The Consumer Financial Protection Bureau
or CFPB, the government agency created after the 2008 financial crisis with the goal of protecting consumers from unfair corporate practices, has unveiled its latest rule that would restore the rights of customers to bring class-action lawsuits against America's financial sector. This ruling would apply to consumer loans, credit cards and bank accounts and would protect consumers from those fine print contracts that no one actually reads when they sign up for banking services. Hidden in plain view, at least for the lawyers among us, many of these contracts force consumers who wish to take action against banks that have mistreated them, are clauses that force them to go to arbitration, a method of settling a dispute that pits a single individual against a well-heeled and powerful financial firm through the use of a so-called "neutral third party" that is selected by one of the parties involved.
Let's open by looking at a example contract with an arbitration clause. In this case, the eight page contract is the Cardmember Agreement
that is attached to an American Express Account:
It's not until you get to the second last page of the mind-numbing and nap-inducing contract that you find the Claims Resolution section which states the following:
"In the event Customer Service is unable to resolve a complaint to your satisfaction, this section explains how claims can be resolved through mediation, arbitration or litigation. It includes an arbitration provision. You may reject the arbitration provision by sending us written notice within 45 days after your first card purchase."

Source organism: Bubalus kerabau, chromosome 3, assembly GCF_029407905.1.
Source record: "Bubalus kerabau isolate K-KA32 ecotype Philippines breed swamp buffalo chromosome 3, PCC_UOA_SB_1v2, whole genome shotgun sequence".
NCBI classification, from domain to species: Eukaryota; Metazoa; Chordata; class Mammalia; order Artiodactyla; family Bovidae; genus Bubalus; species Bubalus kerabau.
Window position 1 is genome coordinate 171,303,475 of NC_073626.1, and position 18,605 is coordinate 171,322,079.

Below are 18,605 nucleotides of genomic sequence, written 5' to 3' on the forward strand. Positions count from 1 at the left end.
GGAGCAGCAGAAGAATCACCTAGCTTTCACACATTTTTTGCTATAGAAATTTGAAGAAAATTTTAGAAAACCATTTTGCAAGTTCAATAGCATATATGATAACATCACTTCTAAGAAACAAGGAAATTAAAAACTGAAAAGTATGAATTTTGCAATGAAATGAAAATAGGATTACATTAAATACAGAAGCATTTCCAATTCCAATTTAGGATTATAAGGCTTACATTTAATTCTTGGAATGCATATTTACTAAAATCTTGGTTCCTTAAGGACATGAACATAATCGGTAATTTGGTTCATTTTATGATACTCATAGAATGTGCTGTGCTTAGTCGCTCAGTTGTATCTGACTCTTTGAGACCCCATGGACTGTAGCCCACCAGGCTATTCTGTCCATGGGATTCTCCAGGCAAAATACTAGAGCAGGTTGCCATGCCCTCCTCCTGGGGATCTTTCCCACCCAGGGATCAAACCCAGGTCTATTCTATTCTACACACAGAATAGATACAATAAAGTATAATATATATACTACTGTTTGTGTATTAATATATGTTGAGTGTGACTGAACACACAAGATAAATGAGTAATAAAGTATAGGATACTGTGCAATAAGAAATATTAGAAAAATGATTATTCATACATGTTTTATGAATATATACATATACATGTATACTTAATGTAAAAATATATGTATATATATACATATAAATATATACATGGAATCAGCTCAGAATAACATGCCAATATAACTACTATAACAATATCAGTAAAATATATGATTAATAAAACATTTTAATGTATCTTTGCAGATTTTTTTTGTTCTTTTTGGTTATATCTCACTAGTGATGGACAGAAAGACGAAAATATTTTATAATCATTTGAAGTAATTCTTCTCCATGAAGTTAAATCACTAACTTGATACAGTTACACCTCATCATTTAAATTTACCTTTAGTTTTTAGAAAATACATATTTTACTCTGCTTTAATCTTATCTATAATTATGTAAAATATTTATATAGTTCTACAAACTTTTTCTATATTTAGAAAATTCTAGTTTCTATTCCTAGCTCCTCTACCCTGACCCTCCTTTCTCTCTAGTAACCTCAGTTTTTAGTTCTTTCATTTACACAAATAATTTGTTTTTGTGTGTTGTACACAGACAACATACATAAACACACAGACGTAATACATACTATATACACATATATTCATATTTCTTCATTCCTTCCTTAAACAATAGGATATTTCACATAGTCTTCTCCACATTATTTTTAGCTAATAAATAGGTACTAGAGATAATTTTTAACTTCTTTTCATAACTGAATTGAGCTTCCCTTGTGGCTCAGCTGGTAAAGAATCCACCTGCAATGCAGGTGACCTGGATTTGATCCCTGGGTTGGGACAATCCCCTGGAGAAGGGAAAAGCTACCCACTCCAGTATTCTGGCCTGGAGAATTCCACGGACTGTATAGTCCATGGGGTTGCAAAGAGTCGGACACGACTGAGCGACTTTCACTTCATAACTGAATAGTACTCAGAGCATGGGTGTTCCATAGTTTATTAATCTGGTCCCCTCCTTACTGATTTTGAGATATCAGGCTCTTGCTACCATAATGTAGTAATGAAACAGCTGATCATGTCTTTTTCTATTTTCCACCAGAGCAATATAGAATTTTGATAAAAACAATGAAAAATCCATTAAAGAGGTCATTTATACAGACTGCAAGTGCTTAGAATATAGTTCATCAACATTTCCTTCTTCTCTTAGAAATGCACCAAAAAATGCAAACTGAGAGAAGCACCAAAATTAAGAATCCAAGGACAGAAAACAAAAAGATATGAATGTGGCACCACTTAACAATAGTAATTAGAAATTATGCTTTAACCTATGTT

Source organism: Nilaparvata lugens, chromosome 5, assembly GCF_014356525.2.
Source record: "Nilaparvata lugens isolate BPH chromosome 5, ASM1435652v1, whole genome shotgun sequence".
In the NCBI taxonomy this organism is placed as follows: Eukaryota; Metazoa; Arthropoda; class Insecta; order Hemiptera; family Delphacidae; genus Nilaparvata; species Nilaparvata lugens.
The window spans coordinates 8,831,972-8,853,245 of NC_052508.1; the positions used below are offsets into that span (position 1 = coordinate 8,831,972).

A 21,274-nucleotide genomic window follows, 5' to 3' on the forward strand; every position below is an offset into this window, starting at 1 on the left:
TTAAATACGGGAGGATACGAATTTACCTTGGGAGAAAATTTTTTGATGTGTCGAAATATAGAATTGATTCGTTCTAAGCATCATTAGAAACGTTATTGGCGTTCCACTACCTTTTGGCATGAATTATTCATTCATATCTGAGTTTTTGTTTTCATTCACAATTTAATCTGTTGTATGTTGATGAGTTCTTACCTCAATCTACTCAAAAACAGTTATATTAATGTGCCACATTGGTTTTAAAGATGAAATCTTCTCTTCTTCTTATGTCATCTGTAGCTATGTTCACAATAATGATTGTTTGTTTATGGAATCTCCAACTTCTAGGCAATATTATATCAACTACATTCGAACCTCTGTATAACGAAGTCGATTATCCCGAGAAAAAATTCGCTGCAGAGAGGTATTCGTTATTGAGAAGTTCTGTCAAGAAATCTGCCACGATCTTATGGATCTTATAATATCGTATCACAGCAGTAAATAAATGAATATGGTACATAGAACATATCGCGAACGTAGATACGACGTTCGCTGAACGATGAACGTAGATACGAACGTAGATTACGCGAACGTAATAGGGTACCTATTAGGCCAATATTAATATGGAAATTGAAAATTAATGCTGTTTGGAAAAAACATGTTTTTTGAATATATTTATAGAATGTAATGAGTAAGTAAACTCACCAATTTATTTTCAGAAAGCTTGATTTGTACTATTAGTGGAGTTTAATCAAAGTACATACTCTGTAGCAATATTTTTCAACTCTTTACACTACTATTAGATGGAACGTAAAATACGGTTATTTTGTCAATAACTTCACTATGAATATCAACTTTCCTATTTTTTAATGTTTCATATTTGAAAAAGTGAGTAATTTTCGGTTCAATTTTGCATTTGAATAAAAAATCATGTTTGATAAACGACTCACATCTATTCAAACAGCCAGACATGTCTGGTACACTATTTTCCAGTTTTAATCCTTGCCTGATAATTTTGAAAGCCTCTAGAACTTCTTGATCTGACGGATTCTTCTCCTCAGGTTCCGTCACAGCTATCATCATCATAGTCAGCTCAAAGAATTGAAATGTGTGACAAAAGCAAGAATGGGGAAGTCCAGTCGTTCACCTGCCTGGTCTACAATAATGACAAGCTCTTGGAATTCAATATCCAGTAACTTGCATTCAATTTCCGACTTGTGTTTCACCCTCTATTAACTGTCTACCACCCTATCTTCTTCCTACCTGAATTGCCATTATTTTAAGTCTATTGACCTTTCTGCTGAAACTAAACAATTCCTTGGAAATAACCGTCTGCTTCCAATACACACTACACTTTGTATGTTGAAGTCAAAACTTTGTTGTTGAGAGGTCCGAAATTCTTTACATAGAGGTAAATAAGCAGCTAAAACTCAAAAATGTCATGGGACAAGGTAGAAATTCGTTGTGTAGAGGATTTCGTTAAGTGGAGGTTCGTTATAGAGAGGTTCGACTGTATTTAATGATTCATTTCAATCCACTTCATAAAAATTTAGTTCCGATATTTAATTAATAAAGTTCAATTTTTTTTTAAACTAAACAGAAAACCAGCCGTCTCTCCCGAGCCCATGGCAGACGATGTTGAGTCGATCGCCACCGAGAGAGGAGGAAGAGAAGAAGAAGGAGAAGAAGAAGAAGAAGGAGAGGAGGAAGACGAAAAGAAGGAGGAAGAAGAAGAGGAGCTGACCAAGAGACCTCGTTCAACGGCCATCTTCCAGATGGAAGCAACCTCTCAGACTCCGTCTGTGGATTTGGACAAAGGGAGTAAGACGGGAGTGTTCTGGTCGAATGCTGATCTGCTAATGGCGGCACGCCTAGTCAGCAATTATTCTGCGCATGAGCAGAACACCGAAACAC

You or we may elect to resolve any claim by individual arbitration. Claims are decided by a neutral arbitrator. If arbitration is chosen by any party, neither you nor we will have the right to litigate that claim in court or have a jury trial on that claim. Further, you and we will not have the right to participate in a representative capacity or as a member of any class pertaining to any claim subject to arbitration." (my bold)
In this case, unless you notify American Express of your wishes to reject arbitration within forty-five days of your first card purchase, it is most likely that American Express will choose the arbitration route to settle a dispute because it pits a corporate giant and their legal team against a single individual. As well, the arbitration route eliminates the possibility of a class action suit under this part of the contract:
"If either party elects to resolve a claim by arbitration, that claim will be arbitrated on an individual basis. There will be no right or authority for any claims to be arbitrated on a class action basis or on bases involved claims brought in a purported representative capacity on behalf of the general public, other card members or other persons similarly situated."